Live Export

Live exporters await Indonesian permits

James Nason, 01/09/2016

With the first day of Spring has also come the onset of the third and final trimester of the year for Indonesian cattle import permits.

Indonesian cattle importers have not yet been issued permits for the September to December period from the Indonesian Government.

However some have told Beef Central this week that they have been informed by the Government the number will be in the 150,000 head range.

While less than the 250,000 released for the second trimester and 200,000 for the first, a volume of 150,000 is seen as an achievable number from a supply perspective, given the tight availability of cattle across northern Australia.

After a recent Cabinet reshuffle, new Indonesian Government Ministers have been floating new measures designed to improve beef supply and lower beef prices for Indonesian consumers in future.

One initiative is to increase the weight of cattle allowed to be imported from Australia from a maximum of 350kg upon arrival in Indonesia, to an ‘average’ weight of 350kg. This would enable more slaughter weight cattle to enter the country and improve beef supply.

One respected Indonesian lot feeder told Beef Central this week that the 350kg average is now officially in place.

However most exporters and importers will still no doubt be waiting to see formal confirmation of the higher weight allowance written in the new permits when they are released before filling ships with heavier cattle, to avoid potentially costly misunderstandings when the ships hit the port in Jakarta.

There has also been recent trade decrees  from both the Ministry of Agriculture and Ministry of Trade to extend the length of permit validity beyond the current four month period. Further ratification from the Ministry of Agriculture is required before that occurs, but the Australian trade is watching this development with great interest, as longer permit periods are seen as an effective way to improve the alignment of supply and demand in Indonesia and to reduce costs throughout the supply to the benefit of everyone from Australian  cattle producers through to Indonesian beef customers.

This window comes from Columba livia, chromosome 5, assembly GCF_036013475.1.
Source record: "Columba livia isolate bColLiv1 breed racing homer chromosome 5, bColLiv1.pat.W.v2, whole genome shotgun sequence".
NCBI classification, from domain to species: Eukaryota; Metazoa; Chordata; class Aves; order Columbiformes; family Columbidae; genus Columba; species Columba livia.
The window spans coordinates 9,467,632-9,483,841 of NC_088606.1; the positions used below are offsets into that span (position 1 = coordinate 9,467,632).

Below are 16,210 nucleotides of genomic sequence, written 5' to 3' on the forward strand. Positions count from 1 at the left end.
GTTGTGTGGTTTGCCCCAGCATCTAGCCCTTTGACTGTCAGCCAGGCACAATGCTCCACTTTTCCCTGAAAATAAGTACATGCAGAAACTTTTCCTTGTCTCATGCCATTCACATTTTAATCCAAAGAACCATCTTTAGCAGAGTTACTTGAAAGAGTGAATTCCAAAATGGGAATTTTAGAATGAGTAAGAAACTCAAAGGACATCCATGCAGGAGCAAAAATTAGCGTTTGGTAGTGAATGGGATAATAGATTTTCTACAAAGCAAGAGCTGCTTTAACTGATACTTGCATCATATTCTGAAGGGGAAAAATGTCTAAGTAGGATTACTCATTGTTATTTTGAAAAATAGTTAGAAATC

Another potential change causing some uncertainty at present is a proposed requirement from the new Minister of Trade for feedlots to import more breeding cattle. Importers have all submitted five-year business plans for import numbers to the Minister outlining their proposed future breeding cattle imports.

Despite several previous attempts, some very well funded, past efforts to breed cattle in Indonesian feedlot environments have not yet proven commercially viable, but this is another new push by the Indonesian Government to try to increase local production and lessen reliance on imported cattle.

Under the latest proposal, the more breeders an Indonesian feedlot imports, the more feeder cattle their feedlots will be licensed to import, so there is a strong incentive to ramp up breeding cattle imports.

It is yet to be seen how this proposal will play out in terms of impact on demand for breeding cattle from Australia, supply of which is now extremely tight in the current herd rebuilding environment.

As reported by Beef Central in recent months, the Indonesian Government has also licensed State Owned Enterprises to import animals and products from Foot and Mouth Disease free zones within countries that may have other areas infected by FMD. This rule has opened the door to imports of Indian buffalo meat into Indonesia. and the impact of this development will be watched closely in coming months.

The price of feeder cattle exported from Darwin is again retesting historical highs at 365c/kg.


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